Studio Luz Architecture and Urban Design


How Design Can Support Entrepreneurs In Shared Spaces

By funkhaus

In our recent re-imagining of the commercial spaces of Shirley Ave in Revere as part of their Shared Space Pilot Program funded by TDI MassDevelopment, we developed conceptual design schemes for three existing businesses —Women Encouraging Empowerment, Chocolaffee, and Revere Dry Cleaners — that show the possibilities for each space to support their growth and highlight opportunities for shared spaces in the Shirley Ave District.

Studio Luz is proud to have been able to work alongside these hard-working entrepreneurs to conceptualize their business models by offering them visualizations of their new shared spaces that are reflective of their identities and can assist them in executing their business plans.

“Our conceptual designs for each of the pilot spaces had two main priorities: creating a functional shared space and incorporating the identity of the organization or business,” says Studio Luz Designer and Project Manager Elise Zilius, who worked closely with each business to understand their unique needs to develop concepts for each business’ shared space. “Addressing the spatial requirements for each shared space, we aimed to address key factors such as flexibility, program requirements, and spatial separation to ensure the functionality of the space. Then we shaped each space to reflect the character of the businesses, incorporating the values of each brand into our concept designs to create vibrant new spaces that blend multiple uses while maintaining a distinct identity.”


Angelica and Diana, two Colombian sisters and entrepreneurs, currently own and operate 3 separate business ventures in Revere: ManiNuts, Las Parceritas, and Chocolaffee. “These two sisters are able to bring their Colombian culture to the district through multiple businesses that would all be operated under one roof in this space,” says Elise. “The opportunity to bring all of their different businesses into one space presented a unique design challenge to support multiple functions while unifying the space to ensure a cohesive spatial experience.” Our case study for their Chocolaffee cafe aims to create an alternating shared space that supports a commercial kitchen, storefront cafe and retail display, and a recording studio. This new space will function as a vibrant new cafe, complete with custom millwork that provides counter seating and retail product display that will showcase their treats and coffee menu. Furthermore, the space also supports their production work, with a new recording studio that can be closed off during recording hours or can double as a lounge for additional cafe seating when it is not in use.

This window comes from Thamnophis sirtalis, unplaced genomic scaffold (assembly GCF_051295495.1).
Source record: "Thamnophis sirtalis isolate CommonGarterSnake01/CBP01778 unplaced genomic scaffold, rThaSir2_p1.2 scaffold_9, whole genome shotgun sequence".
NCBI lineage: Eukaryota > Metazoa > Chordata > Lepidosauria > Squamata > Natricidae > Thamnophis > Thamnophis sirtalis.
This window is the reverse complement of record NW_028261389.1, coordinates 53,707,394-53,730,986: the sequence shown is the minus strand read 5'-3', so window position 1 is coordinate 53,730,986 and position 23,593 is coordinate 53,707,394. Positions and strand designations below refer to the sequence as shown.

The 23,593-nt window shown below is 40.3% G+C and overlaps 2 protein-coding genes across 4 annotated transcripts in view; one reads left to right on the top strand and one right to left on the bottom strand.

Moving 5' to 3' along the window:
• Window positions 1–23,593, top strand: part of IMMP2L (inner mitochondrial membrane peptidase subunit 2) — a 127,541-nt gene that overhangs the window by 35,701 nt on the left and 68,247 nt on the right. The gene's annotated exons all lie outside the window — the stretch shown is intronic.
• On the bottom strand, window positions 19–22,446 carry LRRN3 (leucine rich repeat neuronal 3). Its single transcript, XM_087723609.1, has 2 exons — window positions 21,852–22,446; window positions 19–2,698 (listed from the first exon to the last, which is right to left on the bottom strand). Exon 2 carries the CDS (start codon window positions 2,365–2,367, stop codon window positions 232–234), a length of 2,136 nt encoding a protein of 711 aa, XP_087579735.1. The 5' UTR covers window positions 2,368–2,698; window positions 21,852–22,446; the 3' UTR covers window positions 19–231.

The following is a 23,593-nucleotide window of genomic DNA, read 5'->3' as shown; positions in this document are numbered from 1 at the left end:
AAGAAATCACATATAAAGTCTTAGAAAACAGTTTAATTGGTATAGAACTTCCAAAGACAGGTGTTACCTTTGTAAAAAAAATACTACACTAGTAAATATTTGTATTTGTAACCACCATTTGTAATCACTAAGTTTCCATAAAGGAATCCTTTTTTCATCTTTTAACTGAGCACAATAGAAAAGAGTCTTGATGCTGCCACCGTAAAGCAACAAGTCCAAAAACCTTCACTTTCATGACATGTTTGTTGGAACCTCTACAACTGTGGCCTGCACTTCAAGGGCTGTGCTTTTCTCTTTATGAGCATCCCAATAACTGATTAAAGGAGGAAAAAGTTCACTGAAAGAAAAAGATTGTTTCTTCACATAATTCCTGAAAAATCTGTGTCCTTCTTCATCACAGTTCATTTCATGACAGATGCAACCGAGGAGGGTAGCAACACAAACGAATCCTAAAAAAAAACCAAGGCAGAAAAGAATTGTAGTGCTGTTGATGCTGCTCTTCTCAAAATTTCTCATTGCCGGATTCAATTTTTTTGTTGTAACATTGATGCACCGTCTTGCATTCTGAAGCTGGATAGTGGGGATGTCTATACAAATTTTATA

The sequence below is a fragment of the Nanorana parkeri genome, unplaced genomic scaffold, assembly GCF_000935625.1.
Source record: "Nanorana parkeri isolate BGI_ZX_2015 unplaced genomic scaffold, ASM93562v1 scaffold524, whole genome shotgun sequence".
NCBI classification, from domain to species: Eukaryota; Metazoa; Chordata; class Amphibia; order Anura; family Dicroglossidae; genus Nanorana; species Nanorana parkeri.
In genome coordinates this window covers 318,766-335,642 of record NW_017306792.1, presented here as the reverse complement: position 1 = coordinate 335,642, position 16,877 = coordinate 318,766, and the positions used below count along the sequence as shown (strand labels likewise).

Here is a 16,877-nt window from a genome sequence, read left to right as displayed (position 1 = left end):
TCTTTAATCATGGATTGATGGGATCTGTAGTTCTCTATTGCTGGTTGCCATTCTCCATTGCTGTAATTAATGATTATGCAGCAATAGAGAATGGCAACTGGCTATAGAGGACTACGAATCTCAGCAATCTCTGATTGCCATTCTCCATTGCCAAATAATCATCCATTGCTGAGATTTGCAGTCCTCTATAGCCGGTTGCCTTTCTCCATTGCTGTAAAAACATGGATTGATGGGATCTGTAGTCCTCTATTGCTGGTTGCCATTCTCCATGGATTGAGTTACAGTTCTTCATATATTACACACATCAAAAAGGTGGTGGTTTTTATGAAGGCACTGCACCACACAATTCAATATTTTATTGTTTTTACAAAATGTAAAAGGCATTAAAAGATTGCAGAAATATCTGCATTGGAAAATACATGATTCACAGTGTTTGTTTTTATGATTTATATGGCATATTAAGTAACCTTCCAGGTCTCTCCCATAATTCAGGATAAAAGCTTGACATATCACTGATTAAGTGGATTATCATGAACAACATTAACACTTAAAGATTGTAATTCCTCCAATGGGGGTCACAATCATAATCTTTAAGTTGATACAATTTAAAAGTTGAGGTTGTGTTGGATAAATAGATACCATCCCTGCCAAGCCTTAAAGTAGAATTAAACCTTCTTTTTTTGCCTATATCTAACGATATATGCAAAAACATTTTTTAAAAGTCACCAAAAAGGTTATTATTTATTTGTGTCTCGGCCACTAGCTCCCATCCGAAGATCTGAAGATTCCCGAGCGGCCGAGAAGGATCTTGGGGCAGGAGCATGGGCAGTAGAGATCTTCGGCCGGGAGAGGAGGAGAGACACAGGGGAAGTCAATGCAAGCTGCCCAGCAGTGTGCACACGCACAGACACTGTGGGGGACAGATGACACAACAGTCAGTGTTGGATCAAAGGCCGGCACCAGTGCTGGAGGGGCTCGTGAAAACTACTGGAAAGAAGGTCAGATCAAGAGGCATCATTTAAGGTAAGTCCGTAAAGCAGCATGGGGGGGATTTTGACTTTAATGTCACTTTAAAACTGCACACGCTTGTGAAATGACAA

Women Encouraging Empowerment (WEE)

As a non-profit organization, Women Encouraging Empowerment (WEE) provides a range of educational classes and workforce training, as well as other community programs to support the Revere community. While WEE is no stranger to sharing space —  as their current space is already shared with the Jewish War Veterans — they hope to improve the flexibility of their space to better suit their wide variety of programming needs while still maintaining a vibrant and inviting environment. “With the wide range of programming that WEE offers, from daily office operations to educational classes, workforce training, and large community events, the space would have to maximize flexibility to be a success,” notes Elise. Our case study reconfigures the existing 1,215 sq ft space to accommodate WEE’s wide range of programming needs. To address the need for privacy and flexibility for a subdivided shared space, a series of curtain and bifold partitions were utilized to create sound isolation and varying degrees of privacy between adjoining spaces. This conceptual floor plan arrangement creates a variety of spaces at a range of scales, allowing WEE to simultaneously host educational and workforce training classes, have small group meetings, and utilize office workstations. The flexibility of the space would also allow them to completely open up the space to host events and large gatherings, while continuing to utilize the office space for meetings or storage.

Revere Dry Cleaners

Located on Shirley Avenue, Revere Dry Cleaners & Alterations currently occupies a 300 sq ft storefront, which they use for dry cleaning transactions and alterations as well as retail display for thrifted items. To formalize their position as a shared retail space, the owners wanted to expand their sales to include offerings made by local artisans. “Our design challenge in this case study was to make the distinction between the two businesses clear, while creating a cohesive and welcoming aesthetic for the space,” says Elise. To achieve this, we created a unique scheme that goes hand-in-hand with the existing function of the space, where the existing dry cleaning space is combined with a thrift store, and the open storefront space can serve as a retail display. Enclosing the space with a continuous custom clothing rack helps maximize retail display within a small footprint, while a built-in display shelf acts as a “rent-a-shelf” system for local entrepreneurs to sell their goods. The dual-function sales counter welcomes people into the space, acting as a point of sale for both the dry cleaners and the thrift store.

Read more about our lessons learned about shared space programming from the Shirley Ave Shared Space Pilot Project here.